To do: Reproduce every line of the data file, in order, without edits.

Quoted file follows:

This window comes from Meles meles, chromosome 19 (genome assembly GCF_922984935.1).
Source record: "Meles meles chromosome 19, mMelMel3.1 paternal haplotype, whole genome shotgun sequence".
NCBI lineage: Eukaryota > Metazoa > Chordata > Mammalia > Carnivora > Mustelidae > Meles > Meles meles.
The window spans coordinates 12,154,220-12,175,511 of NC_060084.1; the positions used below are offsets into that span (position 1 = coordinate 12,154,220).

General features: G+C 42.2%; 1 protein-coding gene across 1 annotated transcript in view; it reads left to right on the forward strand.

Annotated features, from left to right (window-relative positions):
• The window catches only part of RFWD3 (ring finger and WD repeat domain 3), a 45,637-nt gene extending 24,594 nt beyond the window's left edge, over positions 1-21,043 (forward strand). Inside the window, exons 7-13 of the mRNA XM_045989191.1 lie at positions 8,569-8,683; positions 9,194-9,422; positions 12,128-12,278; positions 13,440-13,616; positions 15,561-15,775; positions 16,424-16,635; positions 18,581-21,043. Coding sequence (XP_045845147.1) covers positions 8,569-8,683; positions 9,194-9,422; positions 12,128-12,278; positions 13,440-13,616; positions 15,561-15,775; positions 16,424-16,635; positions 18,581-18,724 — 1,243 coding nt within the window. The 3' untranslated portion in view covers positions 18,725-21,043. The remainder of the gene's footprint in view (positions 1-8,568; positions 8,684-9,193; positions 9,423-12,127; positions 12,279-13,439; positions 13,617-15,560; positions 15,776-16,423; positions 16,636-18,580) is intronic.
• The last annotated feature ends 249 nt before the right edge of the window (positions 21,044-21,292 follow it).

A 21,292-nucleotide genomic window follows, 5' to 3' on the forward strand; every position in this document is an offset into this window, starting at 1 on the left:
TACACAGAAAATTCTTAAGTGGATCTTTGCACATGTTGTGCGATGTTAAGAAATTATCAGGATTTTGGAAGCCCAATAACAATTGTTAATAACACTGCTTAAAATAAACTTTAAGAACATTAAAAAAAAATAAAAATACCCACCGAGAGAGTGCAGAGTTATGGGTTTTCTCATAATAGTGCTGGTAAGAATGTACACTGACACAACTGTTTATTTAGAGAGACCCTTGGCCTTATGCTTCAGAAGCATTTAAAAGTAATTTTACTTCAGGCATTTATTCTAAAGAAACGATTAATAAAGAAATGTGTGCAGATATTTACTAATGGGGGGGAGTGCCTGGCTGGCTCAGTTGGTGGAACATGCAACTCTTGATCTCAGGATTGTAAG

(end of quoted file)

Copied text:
This window comes from Meles meles, chromosome 19 (genome assembly GCF_922984935.1).
Source record: "Meles meles chromosome 19, mMelMel3.1 paternal haplotype, whole genome shotgun sequence".
NCBI lineage: Eukaryota > Metazoa > Chordata > Mammalia > Carnivora > Mustelidae > Meles > Meles meles.
The window spans coordinates 12,154,220-12,175,511 of NC_060084.1; the positions used below are offsets into that span (position 1 = coordinate 12,154,220).

General features: G+C 42.2%; 1 protein-coding gene across 1 annotated transcript in view; it reads left to right on the forward strand.

Annotated features, from left to right (window-relative positions):
• The window catches only part of RFWD3 (ring finger and WD repeat domain 3), a 45,637-nt gene extending 24,594 nt beyond the window's left edge, over positions 1-21,043 (forward strand). Inside the window, exons 7-13 of the mRNA XM_045989191.1 lie at positions 8,569-8,683; positions 9,194-9,422; positions 12,128-12,278; positions 13,440-13,616; positions 15,561-15,775; positions 16,424-16,635; positions 18,581-21,043. Coding sequence (XP_045845147.1) covers positions 8,569-8,683; positions 9,194-9,422; positions 12,128-12,278; positions 13,440-13,616; positions 15,561-15,775; positions 16,424-16,635; positions 18,581-18,724 — 1,243 coding nt within the window. The 3' untranslated portion in view covers positions 18,725-21,043. The remainder of the gene's footprint in view (positions 1-8,568; positions 8,684-9,193; positions 9,423-12,127; positions 12,279-13,439; positions 13,617-15,560; positions 15,776-16,423; positions 16,636-18,580) is intronic.
• The last annotated feature ends 249 nt before the right edge of the window (positions 21,044-21,292 follow it).

A 21,292-nucleotide genomic window follows, 5' to 3' on the forward strand; every position in this document is an offset into this window, starting at 1 on the left:
TACACAGAAAATTCTTAAGTGGATCTTTGCACATGTTGTGCGATGTTAAGAAATTATCAGGATTTTGGAAGCCCAATAACAATTGTTAATAACACTGCTTAAAATAAACTTTAAGAACATTAAAAAAAAATAAAAATACCCACCGAGAGAGTGCAGAGTTATGGGTTTTCTCATAATAGTGCTGGTAAGAATGTACACTGACACAACTGTTTATTTAGAGAGACCCTTGGCCTTATGCTTCAGAAGCATTTAAAAGTAATTTTACTTCAGGCATTTATTCTAAAGAAACGATTAATAAAGAAATGTGTGCAGATATTTACTAATGGGGGGGAGTGCCTGGCTGGCTCAGTTGGTGGAACATGCAACTCTTGATCTCAGGATTGTAAG